Analysis-Fewer shoppers in Burberry stores complicates design overhaul
By Mimosa Spencer
PARIS (Reuters) – The slowdown in the luxury market following a post-pandemic boom could not come at a worse time for Burberry, with designer Daniel Lee’s first styles for the British label trickling into newly refurbished stores.
Executives cautioned on Thursday that they would struggle to meet Burberry’s annual revenue forecast, pointing to a darkening macro economic climate across the globe and capping off a tumultuous reporting season for the sector.
Shoppers in the United States and Europe have grown cautious about splashing out on high-end purchases as the cost of living rises, while appetite in China has been deflated by a property crisis and record youth unemployment.
Burberry is in a “particularly difficult position”, compared to peers, said analysts at JPMorgan, citing the difficulty of shifting the label’s image upmarket when shoppers might be pickier about what they buy.
With fewer shoppers heading to Burberry stores, clinching a sale will be key. “The challenge here is conversion”, said Chief Executive Jonathan Akeroyd in a call with analysts, adding that the brand would have to work particularly hard on increasing the number of shoppers who make a purchase as the industry grapples with lower footfall.
“That’s really what we’re focusing on,” said Akeroyd.
For Burberry, the challenge has steepened.
The company is undergoing an aesthetic overhaul aimed at stoking interest in the brand with better quality, higher priced products, such as the 2,890 pound ($3,582) medium-sized “Knight” bag.
It has been refurbishing stores at breakneck speed, opening more than one a week or 33 in the first half of the year in places like Los Angeles, Dallas, Houston, Omotesando in Tokyo and Bond Street in London, amounting to nearly 89 million pounds of investment.
Executives have also reduced the number of department stores where the brand is sold to focus on higher-end retailers, working with them to manage inventory to avoid a rush of discounts that could cheapen its image.
The label has filled its stores with new styles across a wider price range, including a renewed emphasis on its staple outerwear.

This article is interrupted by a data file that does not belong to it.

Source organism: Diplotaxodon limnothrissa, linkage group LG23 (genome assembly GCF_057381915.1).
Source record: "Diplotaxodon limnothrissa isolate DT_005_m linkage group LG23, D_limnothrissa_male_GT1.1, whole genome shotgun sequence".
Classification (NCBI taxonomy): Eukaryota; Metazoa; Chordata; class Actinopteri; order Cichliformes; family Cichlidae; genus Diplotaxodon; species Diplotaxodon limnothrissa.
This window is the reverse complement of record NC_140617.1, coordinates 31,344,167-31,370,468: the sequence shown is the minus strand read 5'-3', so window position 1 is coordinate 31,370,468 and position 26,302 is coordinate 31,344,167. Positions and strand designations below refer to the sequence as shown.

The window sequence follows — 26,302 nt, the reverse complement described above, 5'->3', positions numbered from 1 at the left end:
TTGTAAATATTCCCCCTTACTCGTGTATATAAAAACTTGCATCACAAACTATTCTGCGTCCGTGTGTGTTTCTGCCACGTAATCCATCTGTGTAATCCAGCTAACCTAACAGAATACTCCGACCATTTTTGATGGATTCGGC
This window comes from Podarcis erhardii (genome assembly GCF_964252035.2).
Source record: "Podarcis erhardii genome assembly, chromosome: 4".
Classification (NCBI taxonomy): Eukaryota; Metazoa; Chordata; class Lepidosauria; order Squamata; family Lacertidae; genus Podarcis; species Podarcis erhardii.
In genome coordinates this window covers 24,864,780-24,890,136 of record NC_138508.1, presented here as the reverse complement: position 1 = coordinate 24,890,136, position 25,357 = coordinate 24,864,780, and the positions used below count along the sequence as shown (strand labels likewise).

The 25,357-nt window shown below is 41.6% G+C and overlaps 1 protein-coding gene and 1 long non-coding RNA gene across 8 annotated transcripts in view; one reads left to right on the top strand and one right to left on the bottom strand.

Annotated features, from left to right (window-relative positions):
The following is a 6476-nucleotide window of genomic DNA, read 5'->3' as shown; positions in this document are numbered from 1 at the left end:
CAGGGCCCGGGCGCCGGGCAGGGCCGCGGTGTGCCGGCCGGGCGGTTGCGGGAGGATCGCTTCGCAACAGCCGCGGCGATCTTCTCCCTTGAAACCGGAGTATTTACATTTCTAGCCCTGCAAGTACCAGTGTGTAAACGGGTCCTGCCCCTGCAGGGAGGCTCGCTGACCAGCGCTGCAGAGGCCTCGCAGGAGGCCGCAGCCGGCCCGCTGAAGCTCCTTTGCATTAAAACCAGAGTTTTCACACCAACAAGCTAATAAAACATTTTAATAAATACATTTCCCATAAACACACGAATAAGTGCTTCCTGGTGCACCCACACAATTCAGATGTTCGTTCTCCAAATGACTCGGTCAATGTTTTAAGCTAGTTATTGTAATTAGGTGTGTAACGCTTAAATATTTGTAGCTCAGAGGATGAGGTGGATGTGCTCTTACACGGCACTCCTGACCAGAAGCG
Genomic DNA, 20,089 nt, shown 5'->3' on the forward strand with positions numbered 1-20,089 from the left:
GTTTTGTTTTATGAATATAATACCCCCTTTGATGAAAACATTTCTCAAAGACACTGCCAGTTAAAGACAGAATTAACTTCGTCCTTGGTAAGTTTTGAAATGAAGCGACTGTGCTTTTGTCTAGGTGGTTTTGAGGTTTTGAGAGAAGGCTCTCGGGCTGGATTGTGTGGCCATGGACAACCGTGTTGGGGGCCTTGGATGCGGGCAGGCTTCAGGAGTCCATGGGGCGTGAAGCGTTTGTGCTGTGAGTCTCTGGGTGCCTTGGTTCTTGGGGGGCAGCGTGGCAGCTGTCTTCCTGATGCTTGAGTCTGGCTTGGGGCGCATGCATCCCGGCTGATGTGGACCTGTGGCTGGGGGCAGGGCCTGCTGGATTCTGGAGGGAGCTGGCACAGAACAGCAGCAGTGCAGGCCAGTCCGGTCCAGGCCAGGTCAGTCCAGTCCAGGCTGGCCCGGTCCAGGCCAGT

It has already also seen a “nice shift” to accessories, both shoes and bags, said Akeroyd.
Lee’s styles and a focus on the label’s British roots mark a departure from previous turnaround efforts led by designer Riccardo Tisci, who exited in 2022 after less than five years.
Lee is credited with drawing younger shoppers to Kering-owned Italian label Bottega Veneta with fashion hits like soft, clutch handbags and quilted leather mules. At Burberry he has applied colourful dandelion prints to garments and rolled out advertising campaigns with fuzzy ducklings.
His predecessor’s new typeface and monogram have disappeared, while the Equestrian Knight logo banished by Tisci has returned, rendered in bright blue.
“We like what Burberry is doing with product and range architecture, however, the timing is not ideal,” said analysts at RBC.
Former chief executive Marco Gobbetti focused on cost control but increased competition in the sector has prompted Burberry’s current leadership to ramp up investment, with rivals including Gucci-owner Kering and sector heavyweight LVMH also signalling their intentions to continue investing strongly in generating brand heat.
LVMH has also recently extended the contract of Louis Vuitton’s womenswear designer Nicolas Ghesquiere, after already a decade in the job.
Burberry Chief Financial Officer Kate Ferry said the company was “absolutely committed to protecting all of the consumer-facing areas”.
“Alongside everyone else, you’d expect us to be careful where we can be but very much committed to marketing spend in particular,” she added.
Burberry’s costs increased 10% in the first half, and spending in the second half will be ramped up, executives said.
Its shares trade at just under 14 times forward earnings over the next 12 months, the lowest since 2009 and half the level of two years ago. Its PE ratio, widely used in financial markets to gauge the relative value of stocks, is the weakest in the luxury sector.
The end of the post-pandemic splurge that fuelled the sector’s soaring growth over the past three years has prompted investors to lower forecasts, even for larger players like LVMH that are considered better-equipped to weather the downturn.
“Negative sentiment will likely prevail for luxury turnaround stories for the next 6-12 months,” investment bank Citi said.
(Reporting by Mimosa Spencer and Paul Sandle; Editing by Kirsten Donovan)
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